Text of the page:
A Live Gathering: Performance and politics in contemporary Europe
edited by Ana Vujanovic, with Livia Piazza,
Berlin: b_books, 2019
ABOUT THE BOOK:
The main question we raise with this book is how performance can be political in present day European representative democracy, a system which no longer draws on the live gathering of people.
Several leading European (mostly female) thinkers analyse artistic practices that have emerged alongside new social movements – such as Solidarity in Greece or Municipalism in Spain – investigating how theatre, dance and performance respond to the new political insights and experiments. It is a context wherein the previously well-known tactics and tools, such as participation, identity politics or spontaneous usage of public space don’t suffice. Thus we must build and learn a new vocabulary of politicality of performance that includes opaque words such as ‘innervation’, ‘preenactment’, ‘prefiguration’ or ‘recreation’.
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Ana Vujanović (2013)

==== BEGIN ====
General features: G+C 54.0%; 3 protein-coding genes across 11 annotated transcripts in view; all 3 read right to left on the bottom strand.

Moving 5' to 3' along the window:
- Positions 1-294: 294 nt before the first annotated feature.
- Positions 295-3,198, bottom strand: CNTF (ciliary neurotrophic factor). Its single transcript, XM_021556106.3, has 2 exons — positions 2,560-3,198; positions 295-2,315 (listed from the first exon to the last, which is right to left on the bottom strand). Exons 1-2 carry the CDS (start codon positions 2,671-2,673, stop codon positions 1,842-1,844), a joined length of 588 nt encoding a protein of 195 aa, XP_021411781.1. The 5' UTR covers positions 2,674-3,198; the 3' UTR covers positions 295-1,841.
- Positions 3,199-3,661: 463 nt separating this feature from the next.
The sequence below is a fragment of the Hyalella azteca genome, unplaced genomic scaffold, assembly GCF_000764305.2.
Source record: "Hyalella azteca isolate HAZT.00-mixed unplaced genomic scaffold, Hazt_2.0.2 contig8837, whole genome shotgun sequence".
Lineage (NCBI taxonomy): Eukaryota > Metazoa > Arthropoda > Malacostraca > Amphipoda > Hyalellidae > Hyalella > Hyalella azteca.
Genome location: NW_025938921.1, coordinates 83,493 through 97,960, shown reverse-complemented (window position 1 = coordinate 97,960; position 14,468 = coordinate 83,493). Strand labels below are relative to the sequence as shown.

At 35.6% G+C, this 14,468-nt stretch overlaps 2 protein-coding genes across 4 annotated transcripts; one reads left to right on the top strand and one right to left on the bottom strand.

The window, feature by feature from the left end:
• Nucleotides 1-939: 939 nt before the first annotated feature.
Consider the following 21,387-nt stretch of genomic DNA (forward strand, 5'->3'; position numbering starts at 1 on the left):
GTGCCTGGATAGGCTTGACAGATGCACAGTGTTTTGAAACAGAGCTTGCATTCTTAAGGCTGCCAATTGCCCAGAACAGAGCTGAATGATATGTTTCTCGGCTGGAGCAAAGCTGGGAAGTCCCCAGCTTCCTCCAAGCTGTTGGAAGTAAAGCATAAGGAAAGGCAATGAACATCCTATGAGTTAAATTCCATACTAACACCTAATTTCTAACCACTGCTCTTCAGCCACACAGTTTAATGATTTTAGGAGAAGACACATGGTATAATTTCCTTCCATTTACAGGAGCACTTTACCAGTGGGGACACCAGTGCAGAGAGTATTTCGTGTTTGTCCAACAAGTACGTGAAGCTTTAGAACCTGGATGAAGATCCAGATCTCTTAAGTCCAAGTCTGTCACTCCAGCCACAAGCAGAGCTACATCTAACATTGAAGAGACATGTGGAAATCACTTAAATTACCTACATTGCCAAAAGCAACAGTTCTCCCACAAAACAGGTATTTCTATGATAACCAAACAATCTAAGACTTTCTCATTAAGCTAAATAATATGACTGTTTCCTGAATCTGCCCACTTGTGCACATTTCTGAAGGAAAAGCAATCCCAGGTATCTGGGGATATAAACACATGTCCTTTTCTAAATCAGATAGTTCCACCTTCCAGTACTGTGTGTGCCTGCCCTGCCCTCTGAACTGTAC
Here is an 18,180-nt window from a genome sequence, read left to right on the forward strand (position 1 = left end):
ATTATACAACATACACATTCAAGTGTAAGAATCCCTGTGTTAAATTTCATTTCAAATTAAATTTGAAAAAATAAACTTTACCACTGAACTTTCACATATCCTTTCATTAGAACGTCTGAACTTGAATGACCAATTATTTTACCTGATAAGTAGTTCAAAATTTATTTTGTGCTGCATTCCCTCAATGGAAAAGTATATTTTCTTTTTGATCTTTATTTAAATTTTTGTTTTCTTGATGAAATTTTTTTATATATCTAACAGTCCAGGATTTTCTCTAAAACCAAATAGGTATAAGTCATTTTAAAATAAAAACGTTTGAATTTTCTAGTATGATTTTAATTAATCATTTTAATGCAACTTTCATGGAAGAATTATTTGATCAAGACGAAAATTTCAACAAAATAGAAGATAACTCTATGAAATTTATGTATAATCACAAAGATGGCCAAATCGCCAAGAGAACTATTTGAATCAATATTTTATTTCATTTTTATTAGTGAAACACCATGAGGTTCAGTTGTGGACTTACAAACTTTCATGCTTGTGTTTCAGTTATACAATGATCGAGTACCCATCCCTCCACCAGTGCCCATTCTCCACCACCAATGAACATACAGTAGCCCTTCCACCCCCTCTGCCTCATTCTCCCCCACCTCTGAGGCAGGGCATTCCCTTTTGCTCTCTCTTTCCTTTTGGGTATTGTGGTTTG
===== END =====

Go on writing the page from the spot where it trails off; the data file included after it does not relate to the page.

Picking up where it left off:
Slets were a form of mass events that were staged in socialist Yugoslavia on a variety of occasions. The most famous and spectacular slets were staged on the Day of Youth, every May 25th, at the Yugoslav People’s Army Stadium in Belgrade. The slet was the central and final event of every Day of Youth, preceded by the Relay of Youth. The Relay was a form of ceremonial mass run organised every year beginning in 1945 and involving thousands of youths, who would run for dozens of miles across Yugoslavia, carrying a baton with a birthday card for Josip Broz Tito, the president of Yugoslavia. In 1957, upon Tito’s suggestion, his birthday was made the Day of Youth and Tito’s Relay was renamed the Relay of Youth. Still, for the rest of his life, until 1980, he remained the “birthday boy” of the Day of Youth – every year, he received the baton, along with the card, and occupied the place of honour at the stadium. This direct association of Tito’s birthday with celebrating youth seems odd, given that at the time, he wasn’t young anymore, not even at the beginning of the tradition – in 1957, he was already 65 – so could not really symbolise youth. Of course, the association was made for other reasons, which take us directly into the history of the slet and its social functions. First of all, it is well known that Tito seriously counted on Yugoslavia’s “youth” and tried to forge a direct link between them and himself, and that he used his speeches to interpellate them as those who would eventually take over and continue down the same path, where their elders – Tito’s own generation – were obliged to stop. But that couldn’t happen just like that. To continue down the path of revolution, which included labour as well as defensive warfare, Yugoslavia’s youth had to be healthy, strong, and physically and spiritually cultivated and robust. And the spectacular self-performance of a slet was the best way to show just how strong, cultivated, and robust they were.